First came the tourists. Now come more hotel rooms to accommodate them.
With the arrival of the Memorial Day weekend, the summer travel season is poised to get rolling in Sonoma County. Travel officials and hoteliers are expecting plenty of business and say demand is prompting hospitality companies to build new hotels and enlarge existing properties.
“We feel it is a really good time to expand,” said Percy Brandon, general manager of the Vintners Inn just north of Santa Rosa.
The inn’s management is seeking permits to add 34 rooms and a full spa to the existing 44-room hotel, which is home to John Ash & Co restaurant. Brandon said demand remains strong for the inn’s lodging units even in the off-season, with occupancy rates averaging better than 80 percent this past winter.
Developers and hotel groups are pursuing roughly a dozen lodging projects around the county. They include the renovated Timber Cove Lodge in Jenner, which will open this summer as a new, luxury 46-room coastal resort named simply Timber Cove.
Also opening this summer in the “glamping,” or glamorous camping, segment is AutoCamp Russian River. The Guerneville resort will offer campers a chance to sleep in one of 23 new silver Airstream trailers or 10 luxury tents.
“This is camping for those who don’t like to get dirty,” said general manager Mark Belhumeur. Rates start at $175 a night, with the top units going for about $335.
Other lodging projects expected to open in the fall or winter include three hotels under construction around Rohnert Park and Windsor. The largest of those is the $195 million hotel at the Graton Resort and Casino.
In Healdsburg, Piazza Hospitality plans to break ground by next month on its third lodging property in the town, the $24 million H3 GuestHouse. The 39-room hotel will be built about a block from the main square and near Piazza’s other two businesses, the Hotel Healdsburg and H2 Hotel,
And Santa Rosa’s Hyatt Vineyard Creek hotel has plans to begin construction next year on a new building as part of a 99-unit expansion for the city’s largest conference hotel.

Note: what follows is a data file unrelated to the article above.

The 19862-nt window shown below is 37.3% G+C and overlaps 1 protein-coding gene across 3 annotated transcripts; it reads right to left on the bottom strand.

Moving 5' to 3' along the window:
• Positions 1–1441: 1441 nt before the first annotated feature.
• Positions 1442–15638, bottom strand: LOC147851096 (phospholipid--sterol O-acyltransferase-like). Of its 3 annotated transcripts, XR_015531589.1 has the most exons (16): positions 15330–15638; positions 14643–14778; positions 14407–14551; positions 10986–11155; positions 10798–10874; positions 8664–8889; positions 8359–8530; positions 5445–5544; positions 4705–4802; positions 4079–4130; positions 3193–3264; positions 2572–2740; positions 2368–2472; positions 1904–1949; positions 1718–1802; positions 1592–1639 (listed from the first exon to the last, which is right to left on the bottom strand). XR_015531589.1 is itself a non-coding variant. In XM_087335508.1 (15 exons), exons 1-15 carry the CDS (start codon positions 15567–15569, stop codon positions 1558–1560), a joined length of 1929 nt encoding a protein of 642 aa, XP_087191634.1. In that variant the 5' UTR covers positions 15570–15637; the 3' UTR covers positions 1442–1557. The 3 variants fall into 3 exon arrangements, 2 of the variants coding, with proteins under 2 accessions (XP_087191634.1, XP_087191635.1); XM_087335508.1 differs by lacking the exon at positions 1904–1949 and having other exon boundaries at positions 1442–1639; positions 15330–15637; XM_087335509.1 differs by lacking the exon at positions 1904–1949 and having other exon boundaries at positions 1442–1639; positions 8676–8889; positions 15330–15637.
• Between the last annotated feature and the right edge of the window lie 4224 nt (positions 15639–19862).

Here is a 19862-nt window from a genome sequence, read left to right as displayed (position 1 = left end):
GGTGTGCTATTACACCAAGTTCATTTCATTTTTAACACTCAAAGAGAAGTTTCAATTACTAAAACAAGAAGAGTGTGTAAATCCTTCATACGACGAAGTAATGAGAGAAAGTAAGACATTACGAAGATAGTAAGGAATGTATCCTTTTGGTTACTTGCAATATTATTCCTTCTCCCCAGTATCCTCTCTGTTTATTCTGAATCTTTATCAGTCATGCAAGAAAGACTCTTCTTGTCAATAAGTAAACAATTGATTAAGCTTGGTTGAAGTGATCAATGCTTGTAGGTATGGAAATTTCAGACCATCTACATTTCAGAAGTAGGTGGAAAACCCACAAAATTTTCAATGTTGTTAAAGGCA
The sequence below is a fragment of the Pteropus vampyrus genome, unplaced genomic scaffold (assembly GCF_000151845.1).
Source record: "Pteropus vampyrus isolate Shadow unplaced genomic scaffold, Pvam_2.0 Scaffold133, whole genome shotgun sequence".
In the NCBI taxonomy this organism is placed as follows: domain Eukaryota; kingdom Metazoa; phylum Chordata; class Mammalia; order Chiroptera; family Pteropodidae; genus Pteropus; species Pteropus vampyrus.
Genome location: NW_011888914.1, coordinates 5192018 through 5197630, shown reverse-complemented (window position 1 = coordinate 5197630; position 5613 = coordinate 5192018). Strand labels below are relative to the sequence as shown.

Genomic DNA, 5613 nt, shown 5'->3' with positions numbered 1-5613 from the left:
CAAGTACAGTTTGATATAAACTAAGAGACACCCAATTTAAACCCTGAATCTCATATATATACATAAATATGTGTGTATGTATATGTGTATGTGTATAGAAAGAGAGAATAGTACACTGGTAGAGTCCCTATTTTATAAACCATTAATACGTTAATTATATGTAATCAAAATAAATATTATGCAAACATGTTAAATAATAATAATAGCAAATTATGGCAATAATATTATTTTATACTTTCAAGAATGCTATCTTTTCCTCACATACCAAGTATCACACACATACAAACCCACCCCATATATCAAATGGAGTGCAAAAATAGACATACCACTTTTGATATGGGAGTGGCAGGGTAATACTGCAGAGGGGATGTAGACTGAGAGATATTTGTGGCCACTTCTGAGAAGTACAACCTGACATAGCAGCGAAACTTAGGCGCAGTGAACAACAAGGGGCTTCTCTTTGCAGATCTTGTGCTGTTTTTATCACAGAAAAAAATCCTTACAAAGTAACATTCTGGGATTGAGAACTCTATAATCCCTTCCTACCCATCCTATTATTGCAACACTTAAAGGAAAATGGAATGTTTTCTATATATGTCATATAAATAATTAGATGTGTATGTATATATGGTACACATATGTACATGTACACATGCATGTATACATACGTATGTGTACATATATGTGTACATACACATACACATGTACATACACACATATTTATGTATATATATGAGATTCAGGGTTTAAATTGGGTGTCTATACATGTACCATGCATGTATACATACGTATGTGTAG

Tourism leaders in various businesses say the construction is a testament to a major sector of the economy and to the county’s power to attract visitors.
“Sonoma’s on the map,” said Jennifer Buffo, chief operating officer for Pure Luxury Transportation in Petaluma. “People think of Northern California Wine Country and they know Sonoma.”
Tourism spending increased 2.3 percent last year in the county to $1.82 billion, according to Visit California, the state’s main travel marketing organization.
The hospitality industry here employs roughly one out of every 10 workers. And state data suggest that since the last recession, employment in the local travel industry has grown at a much faster pace than for the total workforce.
“Tourism in the county is booming,” said Michelle Heston, regional director of public relations for Fairmont Hotels and Resorts and a member of the executive board for the group Sonoma County Tourism.
Hotel revenues jumped 75 percent during the five years ending in 2015, according to STR, Inc., a national travel research company. And to date this year, such revenues have climbed 9.8 percent compared to a year earlier.
In April, the average daily room rate for the 6,100 county hotel rooms that STR tracks climbed to $153.29, an increase of 9.2 percent from a year earlier.